Well that was a party and a half. There I was on Canada’s Agriculture Day in mid-February at a Calgary luncheon table with Alberta Beef Producers, Alberta Pulse Growers and Alberta Dairy Producers. Talk about shoving, pushing, name calling and aggression. It wasn’t over any philosophy of who had the best source of food protein… it was just me making my way to the front of the buffet line. You can’t let these commodity groups run all over you. (Important food tip at the end).
But seriously, it was a nice luncheon put on by the Ag for Life organization in Alberta. It is an industry-sponsored foundation dedicated to increasing public awareness about modern agriculture — helping people better understand where their food comes from. While this luncheon was largely the ag industry talking to the ag industry, Ag for Life organizes other public events and does a lot of work of promoting agriculture in the schools.
I had no trouble knowing where my food comes from that day. It was a buffet table about 15 feet to my left. I just happened to be at a table with representatives of Alberta Beef Producers, Alberta Dairy Farmers and Alberta Pulse Growers.
I thought when the Ag for Life organizer mentioned the luncheon was built around the new Canada Food Guide there might be some fireworks between pulse, dairy and beef about who had the best source of protein, but it was all very sociable and professional.
The event was held at the ATCO company headquarters, where along with corporate offices they have this impressive event centre on the main floor where you can seat a few hundred people, adjacent to their long-standing Blue Flame Kitchen. Along with building portable offices and trailers, ATCO has long provided natural gas and electricity to Alberta residents. The company created the Blue Flame Kitchen some 85 years ago to provide households with cooking advice and recipes and it’s still going. Blue Flame Kitchen probably started with the idea, “now you are cooking with gas.” (And on the topic of gas — later).
And it was a very nutritionally and politically balanced lunch buffet too — a nice selection of pulse-based salads, a great selection of cheese and of course fork-tender roast beef all prepared by the staff of the Blue Flame Kitchen.
I think if any of these commodity groups played lowball to get attention it was Alberta Dairy. The dairy rep brought a seemingly endless supply of chocolate milk for refreshments. You’d think 150 adults had never seen chocolate milk before. Refill after refill. I would have been embarrassed for them, but I was too busy bulk loading up on cheese.
And the Pulse Growers got a bit cute too. Their rep brought a bundle of a new Alberta Pulse Growers cookbooks with “20 tried and true recipes” with peas, beans, lentils and chickpeas. That free book seemed to be a popular item. You can learn more about it and order a copy at albertapulse.com (see a vitally-important tip about eating pulses at the end).
The focal point of the luncheon was a celebrity cook off. Four Alberta celebrities were each teamed up with a chef from local restaurants and each team had to create a great dish that incorporated beef, dairy and pulses. I would have gone with a burger, milkshake and a can of pork and beans, but these folks decided to raise the bar.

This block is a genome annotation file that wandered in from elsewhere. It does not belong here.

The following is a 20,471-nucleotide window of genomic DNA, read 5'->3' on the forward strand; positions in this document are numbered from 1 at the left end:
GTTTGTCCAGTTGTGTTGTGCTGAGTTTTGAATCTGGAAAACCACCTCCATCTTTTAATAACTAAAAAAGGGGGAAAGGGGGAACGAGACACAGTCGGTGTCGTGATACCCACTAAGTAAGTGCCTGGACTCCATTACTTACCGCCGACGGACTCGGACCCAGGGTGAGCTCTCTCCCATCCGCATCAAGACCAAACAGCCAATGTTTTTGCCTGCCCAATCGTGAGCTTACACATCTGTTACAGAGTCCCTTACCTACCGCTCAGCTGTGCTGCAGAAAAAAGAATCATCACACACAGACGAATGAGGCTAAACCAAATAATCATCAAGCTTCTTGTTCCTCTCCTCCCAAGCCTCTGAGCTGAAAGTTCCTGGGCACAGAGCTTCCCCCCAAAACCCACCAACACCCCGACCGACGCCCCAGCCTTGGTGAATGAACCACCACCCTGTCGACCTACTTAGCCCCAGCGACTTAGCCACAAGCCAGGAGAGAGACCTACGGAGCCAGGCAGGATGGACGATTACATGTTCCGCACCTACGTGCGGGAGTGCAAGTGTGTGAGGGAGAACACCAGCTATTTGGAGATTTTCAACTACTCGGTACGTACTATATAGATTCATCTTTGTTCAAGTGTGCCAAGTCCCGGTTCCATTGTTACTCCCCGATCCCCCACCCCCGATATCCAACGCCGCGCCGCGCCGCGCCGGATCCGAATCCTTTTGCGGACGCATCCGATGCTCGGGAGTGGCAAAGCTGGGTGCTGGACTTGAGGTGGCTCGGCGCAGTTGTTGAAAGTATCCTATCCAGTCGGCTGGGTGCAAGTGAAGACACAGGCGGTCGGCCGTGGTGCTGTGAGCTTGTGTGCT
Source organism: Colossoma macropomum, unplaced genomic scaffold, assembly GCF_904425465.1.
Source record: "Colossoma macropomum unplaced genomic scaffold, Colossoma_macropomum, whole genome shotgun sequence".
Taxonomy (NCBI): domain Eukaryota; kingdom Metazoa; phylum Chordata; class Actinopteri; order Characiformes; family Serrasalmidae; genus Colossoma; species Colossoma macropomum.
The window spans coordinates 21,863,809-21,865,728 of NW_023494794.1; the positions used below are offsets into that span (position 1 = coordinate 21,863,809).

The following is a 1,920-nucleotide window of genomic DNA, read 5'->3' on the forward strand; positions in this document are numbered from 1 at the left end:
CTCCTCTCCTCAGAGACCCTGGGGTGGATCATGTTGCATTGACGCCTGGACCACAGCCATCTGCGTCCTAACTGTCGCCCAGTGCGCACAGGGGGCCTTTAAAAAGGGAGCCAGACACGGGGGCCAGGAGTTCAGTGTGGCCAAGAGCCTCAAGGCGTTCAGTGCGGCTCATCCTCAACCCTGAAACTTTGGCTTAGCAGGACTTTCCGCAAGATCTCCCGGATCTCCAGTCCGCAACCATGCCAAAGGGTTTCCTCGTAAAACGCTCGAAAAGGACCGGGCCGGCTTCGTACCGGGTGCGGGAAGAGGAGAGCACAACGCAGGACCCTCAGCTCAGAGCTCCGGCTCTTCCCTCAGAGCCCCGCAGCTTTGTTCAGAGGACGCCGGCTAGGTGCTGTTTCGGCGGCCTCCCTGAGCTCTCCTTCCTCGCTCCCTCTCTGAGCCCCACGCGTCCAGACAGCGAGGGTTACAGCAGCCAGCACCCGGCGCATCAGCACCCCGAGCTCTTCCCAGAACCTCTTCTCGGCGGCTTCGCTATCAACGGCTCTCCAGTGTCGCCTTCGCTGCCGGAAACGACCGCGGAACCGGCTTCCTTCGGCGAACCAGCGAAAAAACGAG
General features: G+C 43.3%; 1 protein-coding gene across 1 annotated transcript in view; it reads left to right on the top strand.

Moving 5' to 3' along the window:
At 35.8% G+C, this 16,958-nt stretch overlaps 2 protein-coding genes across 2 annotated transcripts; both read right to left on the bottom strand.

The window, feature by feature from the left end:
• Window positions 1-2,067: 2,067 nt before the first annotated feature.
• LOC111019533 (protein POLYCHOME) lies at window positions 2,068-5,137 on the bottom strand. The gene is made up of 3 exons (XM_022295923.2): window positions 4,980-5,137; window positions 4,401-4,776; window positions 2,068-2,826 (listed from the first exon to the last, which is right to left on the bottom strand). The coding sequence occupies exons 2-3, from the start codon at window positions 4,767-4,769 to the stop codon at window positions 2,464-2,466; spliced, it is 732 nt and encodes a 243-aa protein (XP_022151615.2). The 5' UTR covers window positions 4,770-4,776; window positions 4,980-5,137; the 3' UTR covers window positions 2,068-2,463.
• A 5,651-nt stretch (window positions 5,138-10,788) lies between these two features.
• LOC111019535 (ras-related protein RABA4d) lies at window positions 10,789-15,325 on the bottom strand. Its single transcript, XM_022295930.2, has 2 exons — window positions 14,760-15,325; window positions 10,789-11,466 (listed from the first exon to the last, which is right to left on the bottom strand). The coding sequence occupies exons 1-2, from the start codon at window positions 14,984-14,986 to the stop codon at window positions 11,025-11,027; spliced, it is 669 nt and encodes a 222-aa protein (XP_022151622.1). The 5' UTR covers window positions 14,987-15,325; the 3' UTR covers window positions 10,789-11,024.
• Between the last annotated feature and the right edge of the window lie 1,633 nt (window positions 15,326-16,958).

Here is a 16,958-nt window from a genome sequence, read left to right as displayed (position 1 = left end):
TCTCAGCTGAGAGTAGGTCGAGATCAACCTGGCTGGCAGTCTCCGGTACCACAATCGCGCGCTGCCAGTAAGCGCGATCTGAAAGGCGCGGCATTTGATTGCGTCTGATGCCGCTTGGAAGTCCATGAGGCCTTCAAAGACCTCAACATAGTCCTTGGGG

Celebrities included Calgary TV personality Lane Fraser; Kindersley, Sask., native and Provost, Alta.,-raised, former NHL player Curtis Glencross; country singer and songwriter from Stettler, Alta., Kent Nixon; and former Olympic curler Cheryl Bernard of Calgary.
Judges were an unbiased panel of mostly farmers and ranchers from the Calgary area including: Cheryl Copithorne-Barnes, David Lamb, Ian Chitwood and Matt Sawyer as well as Emily Ritchie with the Canadian Cattleman’s Association. Sawyer, who farms with family members at Acme, north of Calgary, had a good line when asked if he grew any pulse crops. Sawyer says some years he thinks about it, then he lays down for a little while and the thought passes. That was a joke.
Cheryl Bernard, teamed up with a chef from Saltlik Restaurant in Calgary, was voted as having prepared the best dish, although from my vantage they all looked good.
So that’s how I celebrated the 2019 Agriculture Day. I doubt if too many members of the public stopped for a moment of silent appreciation, but I am betting that 99.99 per cent of them had something to eat that day— maybe that’s all the industry can expect.
Now, the important closing item on eating more pulse crops. It was probably 20 years ago I went to a then Alberta Wheat Pool dinner — it probably had something to do with opening of the Pool’s bean processing plant at Bow Island, Alta., — but dessert at that dinner was pecan pie made from beans. It must have been good, I still remember it — I couldn’t tell the difference between pecans and beans. I believe Fern Richardson was the district home economist who talked about the dish and the importance of eating more pulses. But she also noted the unfortunate side effects of eating pulses — gas — which apparently in some circles isn’t really socially acceptable.
So at the Agriculture Day luncheon I asked Alberta Pulse Growers food and nutrition co-ordinator Debra McLennan if plant breeding or some technology had fixed that annoying problem. Apparently not.
McLennan said largely the “gas”problem results from a lack of fibre in the average diet. So if a person bulk loads on high-fibre kidney beans in chilli, or chickpea salad your system isn’t use to all this fibre and it produces gas. If people ate more fibre on a daily basis it can reduce the risk of your next chilli cookoff being a noisy, some might consider, rude event.
So today’s take home message, plan ahead. Next time the dinner menu calls for red beans and rice start a few days earlier and eat half a bale of wheat straw, dry alfalfa, hay or even pea straw and coast through the meal without a peep. (That’s my nutrition tip, not Debra McLennan’s).